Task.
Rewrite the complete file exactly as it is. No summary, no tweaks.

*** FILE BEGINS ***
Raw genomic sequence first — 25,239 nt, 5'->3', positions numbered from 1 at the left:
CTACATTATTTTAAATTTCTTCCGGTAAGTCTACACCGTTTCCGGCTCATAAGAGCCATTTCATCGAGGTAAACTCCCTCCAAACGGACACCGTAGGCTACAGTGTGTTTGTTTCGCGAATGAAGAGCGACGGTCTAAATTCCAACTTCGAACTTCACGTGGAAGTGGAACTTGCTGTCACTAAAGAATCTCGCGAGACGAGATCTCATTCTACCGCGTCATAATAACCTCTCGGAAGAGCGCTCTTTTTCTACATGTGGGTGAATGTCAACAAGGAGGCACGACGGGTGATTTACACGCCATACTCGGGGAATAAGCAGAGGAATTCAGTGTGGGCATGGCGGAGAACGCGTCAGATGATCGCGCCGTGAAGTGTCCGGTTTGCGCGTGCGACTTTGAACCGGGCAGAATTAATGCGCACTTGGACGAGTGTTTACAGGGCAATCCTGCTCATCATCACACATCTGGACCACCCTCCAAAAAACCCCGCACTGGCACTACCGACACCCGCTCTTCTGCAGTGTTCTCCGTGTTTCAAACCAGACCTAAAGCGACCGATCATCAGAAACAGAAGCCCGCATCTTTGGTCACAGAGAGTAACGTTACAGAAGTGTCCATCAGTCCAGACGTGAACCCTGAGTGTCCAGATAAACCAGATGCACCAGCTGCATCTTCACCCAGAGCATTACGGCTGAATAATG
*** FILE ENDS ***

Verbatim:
Raw genomic sequence first — 25,239 nt, 5'->3', positions numbered from 1 at the left:
CTACATTATTTTAAATTTCTTCCGGTAAGTCTACACCGTTTCCGGCTCATAAGAGCCATTTCATCGAGGTAAACTCCCTCCAAACGGACACCGTAGGCTACAGTGTGTTTGTTTCGCGAATGAAGAGCGACGGTCTAAATTCCAACTTCGAACTTCACGTGGAAGTGGAACTTGCTGTCACTAAAGAATCTCGCGAGACGAGATCTCATTCTACCGCGTCATAATAACCTCTCGGAAGAGCGCTCTTTTTCTACATGTGGGTGAATGTCAACAAGGAGGCACGACGGGTGATTTACACGCCATACTCGGGGAATAAGCAGAGGAATTCAGTGTGGGCATGGCGGAGAACGCGTCAGATGATCGCGCCGTGAAGTGTCCGGTTTGCGCGTGCGACTTTGAACCGGGCAGAATTAATGCGCACTTGGACGAGTGTTTACAGGGCAATCCTGCTCATCATCACACATCTGGACCACCCTCCAAAAAACCCCGCACTGGCACTACCGACACCCGCTCTTCTGCAGTGTTCTCCGTGTTTCAAACCAGACCTAAAGCGACCGATCATCAGAAACAGAAGCCCGCATCTTTGGTCACAGAGAGTAACGTTACAGAAGTGTCCATCAGTCCAGACGTGAACCCTGAGTGTCCAGATAAACCAGATGCACCAGCTGCATCTTCACCCAGAGCATTACGGCTGAATAATG